We keep talking about things that will happen when we move. Whilst the weeks are slipping from me, lost in a blur of meetings and telephone calls and spreadsheets, I feel like our lives are on hold.
I’m gradually un-stocking the kitchen and trying not to panic when I see the empty shelves. I wander from room to room, mentally making a list of what we are and aren’t going to have a place for in any new flat. I spent far more time than anyone should debating whether I should buy some more loo roll or if we have enough to last us until we move. There’s always that phrase ‘until we move’, ‘when we move’.
Which is slightly ridiculous as we’re unlikely to be moving any time before the start of the summer.
And then, there’s everything that I think is going to be different when we move. I will keep our new flat tidy – I won’t leave shoes scattered throughout the flat. I’ll make the bed every morning before I leave for work. We won’t ever get to the end of the week and discover that we’ve run out of clean underwear because we forgot to do the washing.
I have a picture in my head of what life is going to be like when we move. I know the reality is not going to be anything like that. Realistically, there are plenty of things that are never going to change about me and about our lives. We’re still going to spend our evenings, curled up on the same sofa together we are here, our same blue and white plates balanced on our knees. Moving house doesn’t make you any more of a different person than the start of a new year or getting a haircut does.
It’s liberating though, to think that maybe I can use the move as a catalyst for some smaller changes in my life. I like to make a lot of what we eat from scratch (within the confines of the practicalities our jobs and lives demand) but I’ve got lazy in the last couple of months, affected by the same ennui that makes me reluctant to do anything that doesn’t involve looking at floor plans online and trying to decide what colour curtains might work in our hypothetical new bedroom. When we move, I hope that we can get into some better habits. Starting, of course, with chocolate.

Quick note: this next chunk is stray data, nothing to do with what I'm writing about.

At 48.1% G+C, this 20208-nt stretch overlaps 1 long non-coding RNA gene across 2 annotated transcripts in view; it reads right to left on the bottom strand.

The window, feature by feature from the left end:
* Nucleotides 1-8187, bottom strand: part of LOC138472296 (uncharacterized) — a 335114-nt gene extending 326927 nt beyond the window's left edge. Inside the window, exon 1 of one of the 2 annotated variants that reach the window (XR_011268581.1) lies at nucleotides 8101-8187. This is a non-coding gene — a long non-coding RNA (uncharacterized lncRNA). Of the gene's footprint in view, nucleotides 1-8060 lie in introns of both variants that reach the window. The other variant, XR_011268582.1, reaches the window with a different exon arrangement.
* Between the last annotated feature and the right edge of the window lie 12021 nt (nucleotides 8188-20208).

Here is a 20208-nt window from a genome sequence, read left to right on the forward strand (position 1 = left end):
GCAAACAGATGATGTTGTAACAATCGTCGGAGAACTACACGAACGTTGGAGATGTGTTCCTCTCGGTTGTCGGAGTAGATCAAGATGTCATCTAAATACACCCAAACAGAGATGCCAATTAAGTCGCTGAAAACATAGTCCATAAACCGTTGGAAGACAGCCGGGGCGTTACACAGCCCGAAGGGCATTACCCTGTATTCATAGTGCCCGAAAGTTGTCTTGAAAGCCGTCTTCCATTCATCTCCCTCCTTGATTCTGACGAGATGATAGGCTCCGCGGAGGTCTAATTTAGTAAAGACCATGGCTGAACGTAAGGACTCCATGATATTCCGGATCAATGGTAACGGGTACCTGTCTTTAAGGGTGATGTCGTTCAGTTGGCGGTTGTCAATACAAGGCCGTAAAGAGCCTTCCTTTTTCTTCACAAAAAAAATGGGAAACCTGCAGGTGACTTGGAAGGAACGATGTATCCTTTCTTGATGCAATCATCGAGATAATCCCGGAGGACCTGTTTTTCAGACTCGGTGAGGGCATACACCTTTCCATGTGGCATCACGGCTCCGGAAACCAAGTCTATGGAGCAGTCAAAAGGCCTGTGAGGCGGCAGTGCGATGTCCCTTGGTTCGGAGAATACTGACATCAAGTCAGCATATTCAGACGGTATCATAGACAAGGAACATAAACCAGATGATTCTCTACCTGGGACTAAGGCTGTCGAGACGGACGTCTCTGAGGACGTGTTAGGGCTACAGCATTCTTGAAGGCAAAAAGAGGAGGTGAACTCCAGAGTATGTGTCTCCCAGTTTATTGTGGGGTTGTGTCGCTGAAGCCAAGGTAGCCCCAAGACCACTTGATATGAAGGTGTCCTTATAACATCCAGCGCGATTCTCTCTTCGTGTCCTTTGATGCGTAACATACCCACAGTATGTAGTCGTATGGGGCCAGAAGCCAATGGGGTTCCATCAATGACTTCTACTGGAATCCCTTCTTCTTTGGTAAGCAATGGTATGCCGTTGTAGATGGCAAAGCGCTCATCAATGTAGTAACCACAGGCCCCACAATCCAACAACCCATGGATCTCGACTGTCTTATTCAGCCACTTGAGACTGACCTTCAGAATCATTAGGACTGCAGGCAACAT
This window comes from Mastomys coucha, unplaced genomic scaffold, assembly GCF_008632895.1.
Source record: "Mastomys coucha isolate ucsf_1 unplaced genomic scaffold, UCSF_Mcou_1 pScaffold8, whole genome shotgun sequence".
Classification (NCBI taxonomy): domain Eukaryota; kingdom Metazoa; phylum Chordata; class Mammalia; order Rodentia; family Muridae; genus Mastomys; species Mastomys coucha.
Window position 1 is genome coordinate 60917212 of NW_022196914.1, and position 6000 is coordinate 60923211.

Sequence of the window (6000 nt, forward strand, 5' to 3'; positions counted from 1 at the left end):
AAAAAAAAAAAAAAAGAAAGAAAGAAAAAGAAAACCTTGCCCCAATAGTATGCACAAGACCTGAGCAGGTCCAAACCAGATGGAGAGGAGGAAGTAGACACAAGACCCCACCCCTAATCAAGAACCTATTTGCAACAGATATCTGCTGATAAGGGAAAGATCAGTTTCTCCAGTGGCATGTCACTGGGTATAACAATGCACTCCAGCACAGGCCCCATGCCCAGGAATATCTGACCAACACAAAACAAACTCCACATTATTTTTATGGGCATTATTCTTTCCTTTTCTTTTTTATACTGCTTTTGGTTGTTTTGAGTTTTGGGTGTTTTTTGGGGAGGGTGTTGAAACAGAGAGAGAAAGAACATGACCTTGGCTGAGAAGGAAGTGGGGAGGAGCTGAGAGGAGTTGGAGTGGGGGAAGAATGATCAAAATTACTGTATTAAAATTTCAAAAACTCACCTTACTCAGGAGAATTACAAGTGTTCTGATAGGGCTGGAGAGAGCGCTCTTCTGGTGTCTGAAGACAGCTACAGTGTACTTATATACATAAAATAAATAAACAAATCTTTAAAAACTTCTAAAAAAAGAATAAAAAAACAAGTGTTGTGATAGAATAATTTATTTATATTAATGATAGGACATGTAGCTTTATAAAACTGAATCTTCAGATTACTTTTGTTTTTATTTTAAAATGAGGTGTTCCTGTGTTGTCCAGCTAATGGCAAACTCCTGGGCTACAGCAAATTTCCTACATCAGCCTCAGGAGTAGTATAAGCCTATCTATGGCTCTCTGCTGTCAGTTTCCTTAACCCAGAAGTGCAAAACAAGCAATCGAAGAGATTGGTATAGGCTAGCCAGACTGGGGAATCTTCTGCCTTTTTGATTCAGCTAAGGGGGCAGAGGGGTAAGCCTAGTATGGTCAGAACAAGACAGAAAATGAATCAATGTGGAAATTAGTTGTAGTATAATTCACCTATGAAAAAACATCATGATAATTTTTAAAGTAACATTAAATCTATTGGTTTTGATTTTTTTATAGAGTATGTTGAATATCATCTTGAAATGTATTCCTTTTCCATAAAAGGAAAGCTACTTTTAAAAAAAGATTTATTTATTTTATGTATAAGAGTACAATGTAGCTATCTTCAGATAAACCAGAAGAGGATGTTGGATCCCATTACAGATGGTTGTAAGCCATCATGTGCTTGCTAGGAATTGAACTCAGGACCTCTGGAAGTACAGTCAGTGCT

Cashew butter cups
Yield: 20 – 25 cups
I’m certainly not the only person to have made these or a variation of some nut-butter filled chocolate cup. Shanna posted some delicious looking peanut butter cups last year and I’m not sure I can stop thinking about these salted caramel peanut butter cups since I saw them before Christmas. Because cashew butter is quite rich and creamy, and because I was using a mix of milk and dark chocolate, I decided not to add any sugar to the filling which was definitely the right choice because they are the perfect balance as they are. I used a touch of coconut oil (which you can’t taste at all) to firm up the filling a little – I’m sure butter would also work if you prefer. They are difficult to stop eating but curiously satisfying.
- 140g (2/3 cup) cashew butter (you can make your own if you prefer)
- 1/2 tablespoon coconut oil
- 1 teaspoon vanilla bean paste
- 1/2 teaspoon salt
- 200g (8oz) chocolate (I used a mix of milk and dark but you can use whatever you prefer)
In a small pan, melt together the cashew butter, coconut oil, vanilla and salt and stir with a wooden spoon until smooth. Set aside to cool to room temperature while you make the chocolate cups.
Set out 20 – 25 mini cupcake cases on a baking tray.
Melt the chocolate in a bowl over a pan of barely simmering water.
Using a teaspoon, coat the bottom and the sides of the cupcake cases all the way to the top (this should use about half your chocolate). Chill for 10 minutes or so until firm to the touch.
Add a generous teaspoon of the cashew butter to the cups and top with another teaspoon of chocolate, allowing it to spread to the edges of the cups. You might need to quickly warm the chocolate again if it starts to go a bit hard.
Chill the cups again until the chocolate is firm. I find these do better in the fridge because my cashew butter was fairly liquid.